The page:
The Epic of Gilgamesh was written over 5,000 years ago. It is regarded as the first great work of literature. My interest today is not in the usual emphasis, that is placed, on the examination of the nature of friendship, the treatment of the duties of kings foreshadowing ‘mirrors for princes’ in the Epic. Today, I am preoccupied with the motif of journeys in literature. This theme is most explicit in Homer’s Odyssey and in Aeneas’ Aeneid. Bernard Schlink, in his novel Homecoming, made the point that the Odyssey is a tale about a journey back home from war whereas The Aeneid is a journey following dispersal in the aftermath of war.
There is another tradition of the travel motif, where travel is an act with a specific purpose which is, often, to complete a task. This tradition is exemplified in the story of Jason and the Argonauts, as told in the epic poem Argonautica by Apollonius of Rhodes in the 3rd century BC. Here we have a crew of 19 heroes including Jason and Heracles on a quest for the Golden Fleece. The journey takes the heroes through the Isle of Lemnos, Cyzicus, the Symplegades and finally arriving at Colchis. And their courage and virtues were tested in the varying encounters.
The Epic of Gilgamesh is in the manner of Jason and the Argonauts, although of course pre-dating it. We have Gilgamesh and Enkidu setting out to go the Forest of Cedar to kill Humbaba, the ogre. What distinguishes this account from other fictional works with a journey theme is that the tests are enacted in the spirit. In other words, the heroes confront their own inner demons rather than being tested by events or obstacles in the real world.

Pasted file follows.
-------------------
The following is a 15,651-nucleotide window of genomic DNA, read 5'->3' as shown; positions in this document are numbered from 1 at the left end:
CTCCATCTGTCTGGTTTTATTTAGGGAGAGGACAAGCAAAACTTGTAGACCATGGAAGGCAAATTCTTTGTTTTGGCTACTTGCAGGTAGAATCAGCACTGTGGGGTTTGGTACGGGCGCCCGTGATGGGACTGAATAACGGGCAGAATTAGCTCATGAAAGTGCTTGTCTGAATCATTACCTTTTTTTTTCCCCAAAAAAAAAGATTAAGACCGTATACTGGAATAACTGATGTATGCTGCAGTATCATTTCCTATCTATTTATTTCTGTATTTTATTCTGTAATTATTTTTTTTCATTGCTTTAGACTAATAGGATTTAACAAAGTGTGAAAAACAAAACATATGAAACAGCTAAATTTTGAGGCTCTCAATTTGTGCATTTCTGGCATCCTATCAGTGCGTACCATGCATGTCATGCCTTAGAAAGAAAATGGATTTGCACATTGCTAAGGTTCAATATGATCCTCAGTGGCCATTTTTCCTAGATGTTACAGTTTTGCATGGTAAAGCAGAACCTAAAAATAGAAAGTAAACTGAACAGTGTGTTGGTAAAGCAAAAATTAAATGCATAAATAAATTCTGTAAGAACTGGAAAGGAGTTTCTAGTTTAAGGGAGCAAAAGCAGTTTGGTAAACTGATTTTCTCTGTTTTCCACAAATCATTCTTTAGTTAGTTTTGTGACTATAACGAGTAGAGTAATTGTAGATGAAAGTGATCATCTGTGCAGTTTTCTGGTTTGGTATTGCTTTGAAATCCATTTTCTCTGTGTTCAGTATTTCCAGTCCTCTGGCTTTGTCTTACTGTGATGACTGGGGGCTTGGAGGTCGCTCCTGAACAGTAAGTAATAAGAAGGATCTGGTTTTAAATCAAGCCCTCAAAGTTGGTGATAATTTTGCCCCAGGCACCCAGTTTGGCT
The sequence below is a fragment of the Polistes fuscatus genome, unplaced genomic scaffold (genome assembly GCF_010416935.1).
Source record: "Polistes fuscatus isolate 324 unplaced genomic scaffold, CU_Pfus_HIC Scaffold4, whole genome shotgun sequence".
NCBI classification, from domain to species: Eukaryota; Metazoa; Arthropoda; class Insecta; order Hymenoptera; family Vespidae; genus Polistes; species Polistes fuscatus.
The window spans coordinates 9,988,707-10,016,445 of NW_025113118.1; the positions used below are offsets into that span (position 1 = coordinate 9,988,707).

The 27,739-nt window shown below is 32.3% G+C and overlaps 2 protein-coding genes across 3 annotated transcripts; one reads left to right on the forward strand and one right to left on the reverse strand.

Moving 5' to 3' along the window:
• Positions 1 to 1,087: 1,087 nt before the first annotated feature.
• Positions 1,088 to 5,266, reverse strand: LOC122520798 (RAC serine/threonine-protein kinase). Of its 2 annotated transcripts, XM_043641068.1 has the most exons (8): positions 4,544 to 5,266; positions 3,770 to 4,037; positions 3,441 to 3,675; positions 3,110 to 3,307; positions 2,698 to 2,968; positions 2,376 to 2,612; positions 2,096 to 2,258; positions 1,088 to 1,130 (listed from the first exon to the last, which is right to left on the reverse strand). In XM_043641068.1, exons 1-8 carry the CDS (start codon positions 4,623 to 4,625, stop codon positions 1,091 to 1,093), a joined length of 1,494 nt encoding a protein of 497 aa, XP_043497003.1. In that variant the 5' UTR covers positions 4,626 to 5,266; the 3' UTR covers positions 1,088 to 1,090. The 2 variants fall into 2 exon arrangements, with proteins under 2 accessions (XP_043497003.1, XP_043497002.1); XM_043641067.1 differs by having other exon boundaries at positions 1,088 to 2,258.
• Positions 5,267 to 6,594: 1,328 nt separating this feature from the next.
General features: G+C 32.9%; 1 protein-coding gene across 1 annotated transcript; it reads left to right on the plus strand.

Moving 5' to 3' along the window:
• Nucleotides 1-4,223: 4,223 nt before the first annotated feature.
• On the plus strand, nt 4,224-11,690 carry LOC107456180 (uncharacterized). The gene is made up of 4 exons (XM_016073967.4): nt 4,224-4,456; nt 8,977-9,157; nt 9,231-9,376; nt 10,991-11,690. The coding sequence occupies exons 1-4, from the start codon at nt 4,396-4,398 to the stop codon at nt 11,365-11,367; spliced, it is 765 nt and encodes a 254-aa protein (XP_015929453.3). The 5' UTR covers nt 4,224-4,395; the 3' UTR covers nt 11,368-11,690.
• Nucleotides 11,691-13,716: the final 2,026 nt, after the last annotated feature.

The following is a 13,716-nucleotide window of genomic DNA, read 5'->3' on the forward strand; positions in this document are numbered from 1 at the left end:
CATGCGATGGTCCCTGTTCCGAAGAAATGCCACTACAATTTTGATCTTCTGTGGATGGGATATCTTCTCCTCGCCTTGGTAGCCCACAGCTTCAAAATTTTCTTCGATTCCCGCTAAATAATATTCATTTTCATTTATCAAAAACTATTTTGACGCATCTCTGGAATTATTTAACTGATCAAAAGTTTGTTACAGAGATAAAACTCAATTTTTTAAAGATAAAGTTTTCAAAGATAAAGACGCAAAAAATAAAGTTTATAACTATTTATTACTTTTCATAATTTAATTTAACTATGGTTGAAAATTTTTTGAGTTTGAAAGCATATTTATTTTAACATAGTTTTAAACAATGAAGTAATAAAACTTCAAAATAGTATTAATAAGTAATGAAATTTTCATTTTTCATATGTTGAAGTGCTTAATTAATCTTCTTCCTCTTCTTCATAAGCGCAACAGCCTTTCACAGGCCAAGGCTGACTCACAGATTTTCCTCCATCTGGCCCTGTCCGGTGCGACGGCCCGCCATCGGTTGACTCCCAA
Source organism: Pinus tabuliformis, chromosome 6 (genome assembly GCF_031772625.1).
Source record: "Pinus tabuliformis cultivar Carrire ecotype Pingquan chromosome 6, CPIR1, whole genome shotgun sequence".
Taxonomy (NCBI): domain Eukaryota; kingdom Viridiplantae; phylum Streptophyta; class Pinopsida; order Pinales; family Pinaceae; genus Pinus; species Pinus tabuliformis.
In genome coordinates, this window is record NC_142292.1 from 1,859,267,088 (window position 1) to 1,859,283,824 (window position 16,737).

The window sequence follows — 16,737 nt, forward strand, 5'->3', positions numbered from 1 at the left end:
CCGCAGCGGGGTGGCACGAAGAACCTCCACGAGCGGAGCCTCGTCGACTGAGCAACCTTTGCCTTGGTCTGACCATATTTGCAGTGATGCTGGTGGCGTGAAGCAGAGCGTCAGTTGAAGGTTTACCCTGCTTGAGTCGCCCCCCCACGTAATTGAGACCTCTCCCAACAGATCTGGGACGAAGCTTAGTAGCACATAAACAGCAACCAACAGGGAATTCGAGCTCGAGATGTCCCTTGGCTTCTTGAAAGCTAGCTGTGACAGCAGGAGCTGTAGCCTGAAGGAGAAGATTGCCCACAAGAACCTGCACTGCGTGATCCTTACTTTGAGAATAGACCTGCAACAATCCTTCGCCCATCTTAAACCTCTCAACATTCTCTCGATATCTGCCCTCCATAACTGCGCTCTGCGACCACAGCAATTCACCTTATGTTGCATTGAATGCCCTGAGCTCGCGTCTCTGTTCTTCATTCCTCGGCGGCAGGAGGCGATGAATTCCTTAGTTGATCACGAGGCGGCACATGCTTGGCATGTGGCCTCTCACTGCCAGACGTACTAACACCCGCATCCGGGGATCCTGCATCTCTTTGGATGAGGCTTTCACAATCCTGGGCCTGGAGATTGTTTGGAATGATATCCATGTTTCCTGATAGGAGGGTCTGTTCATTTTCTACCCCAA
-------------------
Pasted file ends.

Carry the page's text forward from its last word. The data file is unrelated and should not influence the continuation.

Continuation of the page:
We know that both Gilgamesh and Enkidu are valorous. Gilgamesh is
Surpassing all other kings, heroic in stature,
brave scion of Uruk, wild bull on the rampage!
Going at the fore he was the vanguard,
going at the rear, one his comrades could trust!
[…] the tall, magnificent and terrible,
who opened passes in the mountains,
who dug wells on the slopes of the uplands,
and crossed the ocean, the wide sea to the sunrise;
Who is there can rival his kingly standing,
and say like Gilgamesh, ‘It is I am king’?
Gilgamesh was his name from the day he was born,
two thirds of him god and one third human.
And of Enkidu, we know
All his body is matted with hair,
he bears long tresses like those of a woman:
the hair of his head grows thickly like barley,
he knows not a people, nor even a country.
Gilgamesh’s testing encounters come in the form of dreams. In the first dream, Gilgamesh saw a mountain fall on top of him. In the second, a mountain threw him down and held him by the feet until he was rescued by a handsome man. In the third dream, the heavens cried aloud and the earth rumbled, the day grew dark, there was lightning and fire broke out and death rained down. In the fourth dream, Gilgamesh saw a Thunderbird soaring above him with a distorted face and breathing fire and its wings spread out over him. In the final dream, Gilgamesh had taken hold of a wild bull but the bull cloved at the earth raising dust that went up into the sky.